> > >                       w/blacks |      Freq.     Percent
> >      Cum.
> > > ---------------------+-----------------------------------
> > > easy to get along w/ |        915       10.26       10.26
> > >                                   2 |       1052
> > 11.80       22.06
> > >                                   3 |       1379
> > 15.47       37.53
> > >                        neither |       2722       30.53
> >     68.06
> > >                                  5 |       1143
> > 12.82       80.88
> > >                                  6 |        638
> > 7.16       88.03
> > > hard to get along w/ |        547        6.14       94.17
> > >              don't know... |        418        4.69       98.86
> > >                      missing |        102        1.14      100.00
> > > ---------------------+-----------------------------------
> > >                            Total |       8916      100.00
> > >
> > > . tab dwelfblk
> > >
> > >     self-supporting: |
> > >                     blacks |      Freq.     Percent        Cum.
> > > --------------------+-----------------------------------
> > > prefer self-support |        754        8.46        8.46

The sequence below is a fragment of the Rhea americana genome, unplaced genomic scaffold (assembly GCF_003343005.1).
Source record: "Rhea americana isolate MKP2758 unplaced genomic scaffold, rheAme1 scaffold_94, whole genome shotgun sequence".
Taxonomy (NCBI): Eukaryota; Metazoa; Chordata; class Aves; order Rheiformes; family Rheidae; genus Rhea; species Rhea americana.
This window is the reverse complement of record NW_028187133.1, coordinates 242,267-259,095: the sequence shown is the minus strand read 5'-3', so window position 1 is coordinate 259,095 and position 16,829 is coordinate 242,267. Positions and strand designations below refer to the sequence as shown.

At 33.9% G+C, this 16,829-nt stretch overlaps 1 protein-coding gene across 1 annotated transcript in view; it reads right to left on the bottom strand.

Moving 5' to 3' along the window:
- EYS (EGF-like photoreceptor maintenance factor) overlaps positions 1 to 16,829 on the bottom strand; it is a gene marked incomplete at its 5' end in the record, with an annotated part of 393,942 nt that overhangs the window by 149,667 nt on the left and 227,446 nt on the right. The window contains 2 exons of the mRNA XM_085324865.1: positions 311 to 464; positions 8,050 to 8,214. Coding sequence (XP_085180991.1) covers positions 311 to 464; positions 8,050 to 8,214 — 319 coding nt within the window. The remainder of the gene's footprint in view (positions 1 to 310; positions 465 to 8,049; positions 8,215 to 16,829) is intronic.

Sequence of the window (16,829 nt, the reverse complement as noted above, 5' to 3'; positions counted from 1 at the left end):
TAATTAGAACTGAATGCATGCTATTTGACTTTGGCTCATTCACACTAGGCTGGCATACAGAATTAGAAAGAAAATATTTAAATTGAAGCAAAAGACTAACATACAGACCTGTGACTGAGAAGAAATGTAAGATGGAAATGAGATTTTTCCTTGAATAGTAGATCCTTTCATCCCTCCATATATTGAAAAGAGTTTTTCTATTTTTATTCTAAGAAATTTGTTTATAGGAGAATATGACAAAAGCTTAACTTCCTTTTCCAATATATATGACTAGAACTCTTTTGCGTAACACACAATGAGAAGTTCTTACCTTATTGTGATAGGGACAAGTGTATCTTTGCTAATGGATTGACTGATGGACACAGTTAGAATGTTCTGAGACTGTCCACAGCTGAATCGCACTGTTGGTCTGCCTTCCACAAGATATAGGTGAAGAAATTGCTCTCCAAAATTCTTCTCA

> > >                                 2 |        521
> > 5.84       14.30
> > >                                 3 |        879
> > 9.86       24.16
> > >                       neither |       2132       23.91       48.07
> > >                                 5 |       1723
> > 19.32       67.40
> > >                                6 |       1332       14.94
> >       82.34
> > >          prefer welfare |       1046       11.73       94.07
> > >             don't know... |        425        4.77       98.83
> > >                     missing |        104        1.17      100.00
> > > --------------------+-----------------------------------
> > >                             Total |       8916      100.00
> > >
> > > . tab dintlblk
> > >
> > > intelligence: |
> > >            blacks |      Freq.     Percent        Cum.
> > > --------------+-----------------------------------
> > >      intelligent |        723        8.11        8.11
> > >                      2 |        807        9.05       17.16
> > >                      3 |       1597       17.91       35.07
> > >            neither |       3259       36.55       71.62
> > >                      5 |       1255       14.08       85.70
> > >                      6 |        479        5.37       91.0
> > > unintelligent |        207        2.32       93.39
> > > don't know... |        481        5.39       98.79
> > >          missing |        108        1.21      100.00
> > > --------------+-----------------------------------
> > >          Total |       8916      100.00
> > >
> > > . tab drichblk
> > >